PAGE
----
Wehrum resigned in 2019 amid an ethics investigation. The House Committee on Energy and Commerce had launched a probe just two months earlier into allegations that he and a top deputy used their EPA posts to aid utilities they had previously represented at a law firm.

While at EPA, Wehrum met with a former client, the Utility Air Regulatory Group, an umbrella organization funded by several companies that opposed stricter limits on pollution from coal-fired plants, investigators found.

He also worked on an EPA directive that direct affected DTE Energy, a top utility company his former firm had represented in a case against the agency, according to The Washington Post

Sterigenics shut down in 2019.

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‘Nativist Crap’: Critics Erupt In Fury Over New Conservative ‘Anglo-Saxon’ Caucus

‘Nativist Crap’: Critics Erupt In Fury Over New Conservative ‘Anglo-Saxon’ Caucus

Stunned critics erupted in anger Friday amid reports of the pending creation of a congressional Frankenstein with a Third Reich mustache: An “America First Caucus” aimed at pushing “uniquely Anglo-Saxon political traditions.”

“The America First Caucus (AFC) exists to promote Congressional policies that are to the long-term benefit of the American nation,” says a caucus document circulating among lawmakers and the media.

The group aims to “follow in President Trump’s footsteps, and potentially step on some toes and sacrifice sacred cows for the good of the American nation,” according to its platform.

“History has shown that societal trust and political unity are threatened when foreign citizens are imported en-masse into a country,” the document notes.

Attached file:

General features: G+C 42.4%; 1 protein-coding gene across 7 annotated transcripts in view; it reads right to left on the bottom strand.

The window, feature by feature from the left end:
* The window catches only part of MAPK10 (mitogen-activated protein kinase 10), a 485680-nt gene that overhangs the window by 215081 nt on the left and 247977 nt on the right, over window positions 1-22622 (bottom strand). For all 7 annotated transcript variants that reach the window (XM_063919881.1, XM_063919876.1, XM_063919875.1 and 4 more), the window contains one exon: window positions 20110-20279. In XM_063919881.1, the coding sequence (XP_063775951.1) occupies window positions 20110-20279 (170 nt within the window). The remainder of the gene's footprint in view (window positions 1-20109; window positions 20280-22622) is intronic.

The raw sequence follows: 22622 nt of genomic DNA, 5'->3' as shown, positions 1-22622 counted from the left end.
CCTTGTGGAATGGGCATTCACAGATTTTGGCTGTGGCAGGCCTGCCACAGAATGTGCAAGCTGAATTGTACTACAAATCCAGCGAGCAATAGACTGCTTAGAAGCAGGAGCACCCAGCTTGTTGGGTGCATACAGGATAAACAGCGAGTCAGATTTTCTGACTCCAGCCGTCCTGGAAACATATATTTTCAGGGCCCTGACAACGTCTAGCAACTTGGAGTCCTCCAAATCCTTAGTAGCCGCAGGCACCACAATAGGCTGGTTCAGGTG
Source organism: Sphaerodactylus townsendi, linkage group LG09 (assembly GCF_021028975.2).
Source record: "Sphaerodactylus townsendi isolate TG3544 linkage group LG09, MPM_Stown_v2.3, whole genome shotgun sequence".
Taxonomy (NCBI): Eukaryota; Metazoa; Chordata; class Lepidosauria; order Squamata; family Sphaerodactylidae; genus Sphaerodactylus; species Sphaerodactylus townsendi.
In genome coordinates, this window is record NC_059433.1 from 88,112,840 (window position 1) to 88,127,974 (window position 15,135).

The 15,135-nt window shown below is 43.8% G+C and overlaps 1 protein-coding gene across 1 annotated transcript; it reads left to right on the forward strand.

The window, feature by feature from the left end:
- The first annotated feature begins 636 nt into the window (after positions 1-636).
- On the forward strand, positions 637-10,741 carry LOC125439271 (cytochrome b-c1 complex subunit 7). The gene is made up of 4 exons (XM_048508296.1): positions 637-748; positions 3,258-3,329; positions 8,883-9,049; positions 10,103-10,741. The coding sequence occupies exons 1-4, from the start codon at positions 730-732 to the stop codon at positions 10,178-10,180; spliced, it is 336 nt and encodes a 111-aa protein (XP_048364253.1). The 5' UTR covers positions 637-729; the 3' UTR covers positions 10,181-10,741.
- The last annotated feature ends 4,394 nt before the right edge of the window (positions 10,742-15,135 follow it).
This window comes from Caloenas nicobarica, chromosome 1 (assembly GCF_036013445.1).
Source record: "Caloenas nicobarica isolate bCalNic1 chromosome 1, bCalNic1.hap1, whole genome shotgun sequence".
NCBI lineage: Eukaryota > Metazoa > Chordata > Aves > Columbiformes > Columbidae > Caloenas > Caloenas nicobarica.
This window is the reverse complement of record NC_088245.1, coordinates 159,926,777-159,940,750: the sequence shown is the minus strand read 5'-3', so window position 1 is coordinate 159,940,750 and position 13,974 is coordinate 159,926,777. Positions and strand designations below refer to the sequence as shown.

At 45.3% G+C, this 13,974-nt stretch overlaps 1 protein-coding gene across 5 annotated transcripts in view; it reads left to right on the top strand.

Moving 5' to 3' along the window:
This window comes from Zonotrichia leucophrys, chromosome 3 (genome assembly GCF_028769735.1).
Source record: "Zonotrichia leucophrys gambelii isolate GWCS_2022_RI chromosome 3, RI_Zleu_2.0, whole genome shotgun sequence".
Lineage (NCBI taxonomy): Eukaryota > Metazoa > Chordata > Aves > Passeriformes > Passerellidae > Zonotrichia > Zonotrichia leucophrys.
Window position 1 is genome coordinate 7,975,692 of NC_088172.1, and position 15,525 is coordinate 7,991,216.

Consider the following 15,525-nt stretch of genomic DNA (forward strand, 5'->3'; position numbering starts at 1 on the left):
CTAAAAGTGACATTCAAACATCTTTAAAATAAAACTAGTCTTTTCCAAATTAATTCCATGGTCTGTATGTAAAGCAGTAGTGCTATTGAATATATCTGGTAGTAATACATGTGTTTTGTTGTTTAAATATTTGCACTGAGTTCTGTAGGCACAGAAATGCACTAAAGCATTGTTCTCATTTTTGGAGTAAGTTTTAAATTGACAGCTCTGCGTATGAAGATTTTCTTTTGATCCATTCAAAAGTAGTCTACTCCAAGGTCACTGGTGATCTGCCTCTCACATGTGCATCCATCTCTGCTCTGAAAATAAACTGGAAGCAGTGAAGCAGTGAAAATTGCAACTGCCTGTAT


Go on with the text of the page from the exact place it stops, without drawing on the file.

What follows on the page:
The caucus calls for limiting legal immigration “to those that can contribute not only economically, but have demonstrated respect for this nation’s culture and rule of law.” It bizarrely supports infrastructure “that reflects the architectural, engineering and aesthetic value that befits the progeny of European architecture.”

Rep. Ted Lieu (D-Calif.), an immigrant, pointed out to reported caucus organizers Rep. Marjorie Taylor Greene (R-Ga.) and Rep. Paul Gosar (R-Ariz.) that he served in the military to “defend your right to say stupid stuff.” Nevertheless, he added, “Take your nativist crap and shove it.”

Surprisingly, the new group was quickly bashed by House Republican Leader Kevin McCarthy (and quickly endorsed by GOP Rep. Matt Gaetz of Florida). McCarthy is a staunch supporter of former President Donald Trump, who endorsed Greene and her “traditions” right from the start. But McCarthy slammed Greene’s proposed caucus as a “nativist dog whistle.”

In a striking indication of what could be a devastating division among the hard-right Republicans in Congress, Freedom Caucus member Rep. Ken Buck (R-Colo.) slammed the “hatefulness” of the new group’s perspectives.

Wyoming GOP Rep. Liz Cheney said flatly: “Racism, nativism, and anti-Semitism are evil.” Republicans, she tweeted, “believe in equal opportunity, freedom, and justice for all.”